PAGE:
Ceiling Tariff of ₹3.10/kWh Set for Maharashtra’s Solar Agricultural Feeder Program

November 2018 witnessed some key announcements in the Indian renewable sector. Indian solar imports spiked considerably in the third quarter (Q3) of calendar year (CY) 2018. According to the latest data from the Department of Commerce, solar modules and cells worth $602 million (~₹42.96 billion) were imported by India in Q3 of CY 2018.

Here are some of the other key highlights from November:

The introduction of passivated emitter rear contact (PERC) cell technology has markedly increased the efficiency of monocrystalline cells, making them an economically attractive option for many projects. However, the use of multi-crystalline modules still dominates the market in India, though developers have begun to seriously consider mono modules as they come with several important advantages.

The Delhi government recently approved the Mukhyamantri Solar Power Program to give the necessary impetus for solar power adoption in Delhi; this program will apply to the residential solar sector in Delhi. According to the government, there is strong solar power potential on the rooftops of approximately 1,990 registered co-operative group housing societies in Delhi which have expressed interest in installations under the RESCO model.

Solar project developers in the country continue to face curtailment issues when it comes to states such as Tamil Nadu, Andhra Pradesh, Karnataka, among others. Curtailment issues remain a challenge in these states, falling somewhere between 10 and 25 percent. Curtailment is defined as a reduction in the output of a generator, typically on an involuntary basis, from what it could otherwise produce given the resources available.

According to the government, 15 states in India have achieved 100 percent household electrification under Pradhan Mantri Sahaj Bijli Har Ghar Yojna (SAUBHAGYA) program so far. The eight new states that have joined this list of 100 percent household electrification are: Madhya Pradesh, Tripura, Bihar, Jammu and Kashmir, Mizoram, Sikkim, Telangana, and West Bengal.

With both solar and non-solar renewable energy certificate (REC) trading undergoing a reversal in the demand-supply situation, the trading of solar RECs has witnessed a huge slump even as trade in non-solar RECs continues its upward movement for November 2018. A total of 58,877 solar RECs were traded in November 2018, which was 217,074 fewer than the 275,951 solar RECs traded in October 2018.

The Delhi government has released its draft Delhi Electric Vehicle Policy 2018 to improve the city’s air quality through emission reductions in the transportation sector. With this policy, the government hopes that 25 percent of all new vehicle registrations by 2023 will be Battery Electric Vehicles (BEVs). The policy also supports the creation of jobs in driving, selling, financing, servicing and charging of EVs.

Indian solar imports spiked considerably in the third quarter (Q3) of calendar year (CY) 2018. According to the latest data from the Department of Commerce, solar modules and cells worth $602 million (~₹42.96 billion) were imported by India in Q3 of CY 2018.  This figure is approximately 38 percent more than the $436.63 million (~₹31.21 billion) of solar cells and modules imported by India in the previous quarter of 2018. However, import activity was down 17 percent compared to the same quarter in 2017.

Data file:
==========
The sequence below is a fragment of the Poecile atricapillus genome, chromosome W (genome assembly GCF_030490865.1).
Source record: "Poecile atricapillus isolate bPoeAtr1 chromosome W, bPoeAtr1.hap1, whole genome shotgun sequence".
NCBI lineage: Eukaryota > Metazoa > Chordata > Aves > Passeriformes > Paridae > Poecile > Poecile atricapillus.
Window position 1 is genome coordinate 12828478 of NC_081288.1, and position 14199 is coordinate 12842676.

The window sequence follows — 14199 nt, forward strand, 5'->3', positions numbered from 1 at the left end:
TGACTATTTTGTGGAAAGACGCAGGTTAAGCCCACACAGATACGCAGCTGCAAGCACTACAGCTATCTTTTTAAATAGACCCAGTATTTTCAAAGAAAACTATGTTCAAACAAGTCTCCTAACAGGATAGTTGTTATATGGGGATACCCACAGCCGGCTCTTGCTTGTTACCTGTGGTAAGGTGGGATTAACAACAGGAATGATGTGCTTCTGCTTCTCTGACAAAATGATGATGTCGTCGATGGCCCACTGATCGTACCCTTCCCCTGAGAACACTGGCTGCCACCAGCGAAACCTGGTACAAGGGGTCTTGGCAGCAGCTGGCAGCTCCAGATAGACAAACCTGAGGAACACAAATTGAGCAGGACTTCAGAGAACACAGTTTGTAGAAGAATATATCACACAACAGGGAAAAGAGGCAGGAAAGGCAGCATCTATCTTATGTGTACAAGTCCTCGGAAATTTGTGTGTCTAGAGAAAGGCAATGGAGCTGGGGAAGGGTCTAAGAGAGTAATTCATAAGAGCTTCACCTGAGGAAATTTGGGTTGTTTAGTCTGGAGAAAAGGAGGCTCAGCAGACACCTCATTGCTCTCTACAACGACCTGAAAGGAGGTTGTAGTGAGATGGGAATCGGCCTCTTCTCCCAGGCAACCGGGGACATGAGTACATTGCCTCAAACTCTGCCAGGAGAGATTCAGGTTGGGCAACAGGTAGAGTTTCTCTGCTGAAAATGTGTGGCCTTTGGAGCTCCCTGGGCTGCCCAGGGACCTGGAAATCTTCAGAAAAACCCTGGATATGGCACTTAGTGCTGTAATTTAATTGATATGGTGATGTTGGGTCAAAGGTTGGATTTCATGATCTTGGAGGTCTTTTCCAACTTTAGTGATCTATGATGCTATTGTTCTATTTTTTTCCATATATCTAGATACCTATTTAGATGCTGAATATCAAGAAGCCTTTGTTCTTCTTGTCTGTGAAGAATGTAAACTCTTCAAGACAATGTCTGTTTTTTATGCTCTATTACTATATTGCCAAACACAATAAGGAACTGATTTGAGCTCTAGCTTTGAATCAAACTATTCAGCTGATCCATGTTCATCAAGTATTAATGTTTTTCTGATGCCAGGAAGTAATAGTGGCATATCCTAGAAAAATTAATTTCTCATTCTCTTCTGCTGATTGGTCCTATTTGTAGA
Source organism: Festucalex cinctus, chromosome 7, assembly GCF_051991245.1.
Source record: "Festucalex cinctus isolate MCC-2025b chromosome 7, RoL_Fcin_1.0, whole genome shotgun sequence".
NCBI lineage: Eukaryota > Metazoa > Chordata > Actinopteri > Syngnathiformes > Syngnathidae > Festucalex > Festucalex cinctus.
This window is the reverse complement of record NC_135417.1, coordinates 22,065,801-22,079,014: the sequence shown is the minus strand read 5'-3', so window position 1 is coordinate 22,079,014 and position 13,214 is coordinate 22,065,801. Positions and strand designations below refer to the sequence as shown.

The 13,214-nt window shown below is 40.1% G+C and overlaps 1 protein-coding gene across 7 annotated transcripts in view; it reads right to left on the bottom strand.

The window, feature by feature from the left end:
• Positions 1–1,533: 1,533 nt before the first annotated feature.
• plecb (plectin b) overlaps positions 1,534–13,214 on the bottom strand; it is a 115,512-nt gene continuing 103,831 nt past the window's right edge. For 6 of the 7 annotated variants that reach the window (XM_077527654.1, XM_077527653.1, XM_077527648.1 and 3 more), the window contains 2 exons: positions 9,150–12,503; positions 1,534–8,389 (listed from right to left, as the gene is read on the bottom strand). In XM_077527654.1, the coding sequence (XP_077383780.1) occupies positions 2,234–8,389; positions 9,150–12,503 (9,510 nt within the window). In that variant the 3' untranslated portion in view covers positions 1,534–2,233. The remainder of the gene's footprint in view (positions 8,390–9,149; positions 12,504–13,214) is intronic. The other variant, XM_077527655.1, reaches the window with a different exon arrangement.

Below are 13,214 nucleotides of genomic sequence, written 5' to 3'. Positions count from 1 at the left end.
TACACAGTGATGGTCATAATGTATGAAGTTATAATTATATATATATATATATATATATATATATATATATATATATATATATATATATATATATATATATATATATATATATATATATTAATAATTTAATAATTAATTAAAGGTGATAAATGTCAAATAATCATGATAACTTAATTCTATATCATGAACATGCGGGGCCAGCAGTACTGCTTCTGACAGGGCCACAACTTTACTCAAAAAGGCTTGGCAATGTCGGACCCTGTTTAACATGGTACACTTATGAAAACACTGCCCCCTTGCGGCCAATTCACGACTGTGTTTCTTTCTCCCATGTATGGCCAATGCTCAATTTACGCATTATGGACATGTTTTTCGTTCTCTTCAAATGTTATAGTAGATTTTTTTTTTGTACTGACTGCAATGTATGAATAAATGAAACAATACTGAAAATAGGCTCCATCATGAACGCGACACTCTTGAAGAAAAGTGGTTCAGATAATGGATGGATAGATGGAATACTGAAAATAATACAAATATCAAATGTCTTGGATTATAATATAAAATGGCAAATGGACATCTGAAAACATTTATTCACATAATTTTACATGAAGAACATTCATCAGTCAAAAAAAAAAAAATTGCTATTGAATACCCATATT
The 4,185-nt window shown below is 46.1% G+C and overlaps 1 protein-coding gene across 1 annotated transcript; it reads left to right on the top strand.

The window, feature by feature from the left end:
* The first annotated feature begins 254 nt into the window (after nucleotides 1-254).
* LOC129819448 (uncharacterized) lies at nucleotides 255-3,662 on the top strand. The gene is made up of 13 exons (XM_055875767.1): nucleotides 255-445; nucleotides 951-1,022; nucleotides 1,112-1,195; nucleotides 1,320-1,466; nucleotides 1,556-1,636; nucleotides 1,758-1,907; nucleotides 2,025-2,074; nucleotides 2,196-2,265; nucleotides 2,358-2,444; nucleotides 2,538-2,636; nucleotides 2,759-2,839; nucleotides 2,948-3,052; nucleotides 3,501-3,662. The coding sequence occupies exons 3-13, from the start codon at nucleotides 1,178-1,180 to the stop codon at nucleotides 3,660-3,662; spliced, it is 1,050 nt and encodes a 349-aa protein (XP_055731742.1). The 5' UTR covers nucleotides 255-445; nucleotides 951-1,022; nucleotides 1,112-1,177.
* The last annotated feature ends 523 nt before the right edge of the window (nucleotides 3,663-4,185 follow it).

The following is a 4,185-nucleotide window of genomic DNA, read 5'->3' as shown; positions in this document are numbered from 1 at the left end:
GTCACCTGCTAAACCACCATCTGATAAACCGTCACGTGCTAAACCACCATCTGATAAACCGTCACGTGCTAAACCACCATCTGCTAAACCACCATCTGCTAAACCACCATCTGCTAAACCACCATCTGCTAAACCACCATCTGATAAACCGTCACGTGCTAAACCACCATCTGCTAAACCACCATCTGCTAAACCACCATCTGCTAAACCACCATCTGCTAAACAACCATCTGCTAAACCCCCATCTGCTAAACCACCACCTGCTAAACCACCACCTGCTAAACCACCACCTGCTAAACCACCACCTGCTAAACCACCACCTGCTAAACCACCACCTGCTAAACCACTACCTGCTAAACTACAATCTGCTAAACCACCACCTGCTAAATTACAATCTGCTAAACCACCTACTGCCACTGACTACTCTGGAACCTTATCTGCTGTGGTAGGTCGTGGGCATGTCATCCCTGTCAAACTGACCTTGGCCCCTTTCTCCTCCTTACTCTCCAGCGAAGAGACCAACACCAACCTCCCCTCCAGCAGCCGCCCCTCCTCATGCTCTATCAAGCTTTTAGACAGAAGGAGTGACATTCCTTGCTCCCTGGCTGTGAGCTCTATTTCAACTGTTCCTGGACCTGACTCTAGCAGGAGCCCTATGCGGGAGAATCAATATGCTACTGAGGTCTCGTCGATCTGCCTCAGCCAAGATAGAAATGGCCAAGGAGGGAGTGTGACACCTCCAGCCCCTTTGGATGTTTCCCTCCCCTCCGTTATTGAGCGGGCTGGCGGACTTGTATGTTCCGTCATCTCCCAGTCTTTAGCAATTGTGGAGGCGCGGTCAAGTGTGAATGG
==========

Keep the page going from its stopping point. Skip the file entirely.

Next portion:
The Asian Development Bank (ADB) has entered a $13 million grant agreement with India’s Energy Efficiency Services (EESL). The grant will be provided by the Global Environment Facility (GEF) for the additional financing of an ongoing ADB-supported project that is promoting end-use energy efficiency.

After announcing installation caps in the second quarter, China is currently evaluating the feasibility of increasing its solar installation target to 250-270 GW by 2022. To date, China currently has installed 165 of solar.

Maintaining its upward trend, India’s spot power prices soared in October 2018. This was the second month in a row which saw a reversal from previous months’ trend. In October 2018, the recorded spot power price was ₹5.94 (~$0.081)/kWh, a 26 percent increase from the spot power price of ₹4.69 (~$0.063)/kWh recorded in September 2018.

Recently India and the Separate Customs Territory of Taiwan, Penghu, Kinmen and Matsu conducted consultations at the World Tarde Organization (WTO) on the levy of 25 percent safeguard duty on solar imports from China and Malaysia. The delegations from both the WTO members met to exchange views on the safeguard measure and to reach an understanding. However no such agreement was reached. 

According to a market reportwhere sun meets water” produced by the World Bank Group and  the Solar Energy Research Institute of Singapore (SERIS), the global potential of floating solar is estimated to be around 400 GW. This is close to is the total capacity of all solar photovoltaic installations in the world at the end of 2017.

Solar power generation in India has increased substantially over the past few years. However, there was a decline in solar power generation rate quarter-over-quarter (QoQ) due to seasonal changes. This is similar to the trend last year. According to the data released by the Central Electricity Authority (CEA), solar power generation in Q3 of CY 2018 spiked by 58 percent year-over-year (YoY) to 8,399 million units (MU) when compared to 5,324 MU generated by solar in Q3 CY 2017.

Nitin is a staff reporter at Mercomindia.com and writes on renewable energy and related sectors. Prior to Mercom, Nitin has worked for CNN IBN, India News, Agricultural Spectrum and Bureaucracy Today. He received his bachelor’s degree in Journalism & Communication from Manipal Institute of Communication at Manipal University and Master’s degree in International Relations from Jindal School of International Affairs. More articles from Nitin Kabeer